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Found 13 results

  1. If you could meet any character from any book, who would you get to know? I would love to chat with Hermione Granger from Harry Potter; I feel as though she would have interesting stories and that we could relate to each other easily.
  2. We all have baggage. Real friends help you carry it. It’s 1983 in Boscobel, Wisconsin, in the southwestern corner of the state, known as the Driftless Area. Ellis Sayre is different. He’s a twelve year old orphaned Native American. His adoptive parents lost a son a few years ago and welcomed him to deal with their grief. While stealing day-old bread for a friend in need, Ellis and his two best friends—George and Mason—witness a murder by a local kingpin. Authorities disagree with their story. They call it made up. The boys are trapped, worried for their lives, sending them on a flight to Grandad’s Bluff in La Crosse, WI, along the Mississippi River. Two peripheral stories about Ellis Abbot—a World War II veteran, and Two Right Feet—an orphaned Native American during early 1800’s, are entwined to unearth Ellis Sayre’s roots. They combine to tell the truth. - I really enjoyed this book, there was mystery, there was confusion, there were surprises and there was a heartwarming account of friendship and what it is to be there for someone. It's brilliant and especially cosy to read this time of year!
  3. So I have compiled together a list of amazing novels with brief summary in the video below. Let me know what you think about these novels Have you read any of them? have u seen the movie? Did you like them? thanks
  4. The Sweet Spot, by Anneli Lort, caught my eye recently, during the excitement of The Open Championship, and it's quick ascent into the top 10 of the sports fiction chart, but it is, undeniably, a romance novel. The Sweet Spot tells the tale of strong female lead, Olivia, who is recovering from an unhealthy relationship and an unforgiving heartache. She moves out of busy London to heal in the countryside, taking a career opportunity to ghostwrite a globally famous, golfing legend's autobiography, Sebastian. The setting of Appleton Vale is so beautifully described that this book could truly heal anybody's heartache with its idyllic nature, and the struggles of being in a new place and overcoming a bad relationship are well-portrayed. The characters of this romance novel are wonderfully developed, their quirks, histories, motives and weaknesses outlined early on. Sexy Sebastian is witty and alluring, providing Olivia exactly the distraction she needs, until his feelings for her begin to overcome them both. Whether you're interested in golf or not, I feel that the tension and competitive narrative of the book, as it develops, is a great pace changer and makes a great page-turner. I could not put the book down! If you're looking for a peaceful feel-good setting with a romantic twist, and like authors such as Jilly Cooper and Joanna Trollope, you'll love this! And, if you can't get enough, I hear it's a series and book 2 is on the way!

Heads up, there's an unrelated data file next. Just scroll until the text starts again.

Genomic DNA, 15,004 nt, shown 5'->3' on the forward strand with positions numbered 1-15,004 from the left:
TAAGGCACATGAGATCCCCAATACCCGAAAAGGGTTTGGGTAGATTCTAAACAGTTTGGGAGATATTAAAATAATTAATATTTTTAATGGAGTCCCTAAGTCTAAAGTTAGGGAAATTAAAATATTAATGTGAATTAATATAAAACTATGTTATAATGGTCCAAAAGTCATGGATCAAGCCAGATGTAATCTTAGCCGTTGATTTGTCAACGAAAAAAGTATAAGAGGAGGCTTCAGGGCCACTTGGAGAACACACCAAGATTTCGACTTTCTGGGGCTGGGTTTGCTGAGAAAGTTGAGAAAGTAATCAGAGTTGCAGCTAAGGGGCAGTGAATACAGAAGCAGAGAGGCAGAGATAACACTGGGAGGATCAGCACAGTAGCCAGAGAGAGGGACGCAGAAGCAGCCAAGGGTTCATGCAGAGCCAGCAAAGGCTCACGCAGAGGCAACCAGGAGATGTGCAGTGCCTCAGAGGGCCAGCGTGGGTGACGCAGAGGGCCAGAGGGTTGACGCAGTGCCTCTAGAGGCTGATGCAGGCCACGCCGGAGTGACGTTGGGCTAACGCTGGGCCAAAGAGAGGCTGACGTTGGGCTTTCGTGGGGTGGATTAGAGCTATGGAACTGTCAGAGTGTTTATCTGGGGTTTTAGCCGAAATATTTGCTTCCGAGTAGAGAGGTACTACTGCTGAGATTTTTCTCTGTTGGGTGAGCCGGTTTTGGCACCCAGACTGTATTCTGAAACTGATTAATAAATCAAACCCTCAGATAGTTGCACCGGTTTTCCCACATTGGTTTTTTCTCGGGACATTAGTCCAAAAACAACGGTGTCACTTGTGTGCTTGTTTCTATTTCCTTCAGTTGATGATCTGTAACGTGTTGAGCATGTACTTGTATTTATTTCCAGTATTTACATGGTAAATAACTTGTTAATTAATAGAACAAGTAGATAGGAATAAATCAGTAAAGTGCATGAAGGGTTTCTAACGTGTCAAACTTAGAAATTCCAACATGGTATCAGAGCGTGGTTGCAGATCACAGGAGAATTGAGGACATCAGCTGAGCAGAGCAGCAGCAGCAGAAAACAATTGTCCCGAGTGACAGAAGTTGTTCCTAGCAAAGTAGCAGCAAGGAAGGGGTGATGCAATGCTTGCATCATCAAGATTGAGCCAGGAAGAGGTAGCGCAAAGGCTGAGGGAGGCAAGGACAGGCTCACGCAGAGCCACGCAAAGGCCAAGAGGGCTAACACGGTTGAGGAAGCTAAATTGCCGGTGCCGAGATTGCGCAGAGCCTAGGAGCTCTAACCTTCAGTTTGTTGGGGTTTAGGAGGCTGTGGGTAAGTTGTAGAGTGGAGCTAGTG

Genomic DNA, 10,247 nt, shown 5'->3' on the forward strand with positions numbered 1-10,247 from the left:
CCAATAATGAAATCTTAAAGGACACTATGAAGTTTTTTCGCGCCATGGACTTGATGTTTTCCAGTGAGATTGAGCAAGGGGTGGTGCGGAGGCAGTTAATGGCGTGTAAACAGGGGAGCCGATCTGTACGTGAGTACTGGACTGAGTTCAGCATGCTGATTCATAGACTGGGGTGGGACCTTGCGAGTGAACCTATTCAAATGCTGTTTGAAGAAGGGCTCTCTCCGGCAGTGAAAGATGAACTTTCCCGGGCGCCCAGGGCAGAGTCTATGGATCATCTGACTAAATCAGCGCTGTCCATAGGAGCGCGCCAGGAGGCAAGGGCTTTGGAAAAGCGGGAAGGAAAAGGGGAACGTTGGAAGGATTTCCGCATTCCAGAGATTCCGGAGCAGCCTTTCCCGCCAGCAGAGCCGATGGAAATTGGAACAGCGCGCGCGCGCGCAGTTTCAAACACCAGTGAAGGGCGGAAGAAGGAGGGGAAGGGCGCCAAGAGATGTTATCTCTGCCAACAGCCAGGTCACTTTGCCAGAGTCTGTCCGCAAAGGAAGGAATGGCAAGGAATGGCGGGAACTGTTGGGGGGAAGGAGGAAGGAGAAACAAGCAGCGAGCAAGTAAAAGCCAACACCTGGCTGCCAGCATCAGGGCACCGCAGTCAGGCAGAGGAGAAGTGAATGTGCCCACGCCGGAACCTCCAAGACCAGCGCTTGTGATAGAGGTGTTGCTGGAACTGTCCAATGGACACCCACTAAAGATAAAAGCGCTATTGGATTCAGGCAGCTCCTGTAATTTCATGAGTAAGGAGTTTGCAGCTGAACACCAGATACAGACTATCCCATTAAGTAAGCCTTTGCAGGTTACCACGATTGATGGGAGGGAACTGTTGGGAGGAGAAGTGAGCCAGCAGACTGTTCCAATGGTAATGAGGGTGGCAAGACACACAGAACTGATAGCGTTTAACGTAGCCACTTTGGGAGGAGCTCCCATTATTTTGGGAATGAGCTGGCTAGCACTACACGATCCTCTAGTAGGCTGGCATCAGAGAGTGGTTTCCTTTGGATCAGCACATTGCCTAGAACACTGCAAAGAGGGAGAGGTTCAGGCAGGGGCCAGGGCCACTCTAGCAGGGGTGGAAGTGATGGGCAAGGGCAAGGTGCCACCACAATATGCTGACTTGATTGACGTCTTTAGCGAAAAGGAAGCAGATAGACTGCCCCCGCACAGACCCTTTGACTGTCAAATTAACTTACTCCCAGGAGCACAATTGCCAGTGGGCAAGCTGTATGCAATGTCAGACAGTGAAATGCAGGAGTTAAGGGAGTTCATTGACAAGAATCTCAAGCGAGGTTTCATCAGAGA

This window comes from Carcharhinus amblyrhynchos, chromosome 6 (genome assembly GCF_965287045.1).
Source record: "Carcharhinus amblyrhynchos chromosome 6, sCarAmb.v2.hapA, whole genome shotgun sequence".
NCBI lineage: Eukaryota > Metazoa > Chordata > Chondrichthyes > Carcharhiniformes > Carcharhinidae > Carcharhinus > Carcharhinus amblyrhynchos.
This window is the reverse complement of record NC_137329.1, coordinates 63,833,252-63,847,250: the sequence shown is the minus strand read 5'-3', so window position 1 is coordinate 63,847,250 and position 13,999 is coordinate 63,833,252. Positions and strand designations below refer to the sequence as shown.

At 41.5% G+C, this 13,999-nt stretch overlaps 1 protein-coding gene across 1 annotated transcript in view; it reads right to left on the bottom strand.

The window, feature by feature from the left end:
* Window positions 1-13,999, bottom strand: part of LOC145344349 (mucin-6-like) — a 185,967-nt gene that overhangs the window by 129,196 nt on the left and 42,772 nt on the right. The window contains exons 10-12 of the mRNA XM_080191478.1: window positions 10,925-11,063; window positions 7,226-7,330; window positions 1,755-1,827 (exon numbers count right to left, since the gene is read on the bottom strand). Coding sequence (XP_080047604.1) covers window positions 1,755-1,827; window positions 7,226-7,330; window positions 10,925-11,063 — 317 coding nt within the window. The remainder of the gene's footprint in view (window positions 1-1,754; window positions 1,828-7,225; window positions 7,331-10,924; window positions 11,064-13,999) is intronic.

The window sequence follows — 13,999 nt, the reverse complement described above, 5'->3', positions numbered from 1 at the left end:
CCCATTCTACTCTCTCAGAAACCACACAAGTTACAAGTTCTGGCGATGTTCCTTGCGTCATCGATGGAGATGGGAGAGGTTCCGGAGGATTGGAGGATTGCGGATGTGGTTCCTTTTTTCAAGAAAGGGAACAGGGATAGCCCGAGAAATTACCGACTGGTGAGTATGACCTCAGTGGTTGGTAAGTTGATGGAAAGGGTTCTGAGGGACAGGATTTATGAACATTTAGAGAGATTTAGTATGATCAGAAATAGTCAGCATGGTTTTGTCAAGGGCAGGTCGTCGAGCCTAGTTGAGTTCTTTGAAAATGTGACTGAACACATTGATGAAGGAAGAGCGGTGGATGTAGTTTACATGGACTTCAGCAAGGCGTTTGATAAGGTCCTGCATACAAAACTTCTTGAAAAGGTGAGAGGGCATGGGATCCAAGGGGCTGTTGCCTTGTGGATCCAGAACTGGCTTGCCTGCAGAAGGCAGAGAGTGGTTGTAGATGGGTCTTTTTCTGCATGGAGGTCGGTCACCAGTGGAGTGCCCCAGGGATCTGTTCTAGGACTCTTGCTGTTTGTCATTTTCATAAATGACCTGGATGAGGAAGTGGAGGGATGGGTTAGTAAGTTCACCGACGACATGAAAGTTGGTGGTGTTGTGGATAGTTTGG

5. An old and terrible threat comes back to haunt Mankind. A race of ancient aliens are hell-bent on dominating Earth and replacing humans with their own kind. An ageing but brilliant archaeologist makes a shocking discovery in modern Iraq. A secret meeting occurs between Vampire elders and the US President. Our modern day SAS hero Captain “Bullet Proof Pete” and childhood friend “Vinnie the Terminator” join forces with their American allies to defend Earth at all costs against the alien menace - but our hero is torn apart by guilt for leaving his wife and family. The US President stands alone - all seems lost. But then our hero turns up with important new information. They are joined by Vampire Demons Cassian and the magnetic Lucia – igniting a sense of new hope. Psychic Lucia joins our heroes in the cruel, guerrilla war against the aliens and informs them of a shocking revelation that changes everything. • IF YOU LOVE ALIEN BATTLES • IF YOU LOVE VAMPIRES • IF YOU LOVE FILMS LIKE THE AMAZING INDEPENDENCE DAY • THEN YOU WILL LOVE THIS NEW SCIENCE FICTION BOOK DOMINION FIRST BLOOD BY RICHARD MANN - OUT MAY 2017 https://richardmannblog.com/free-chapters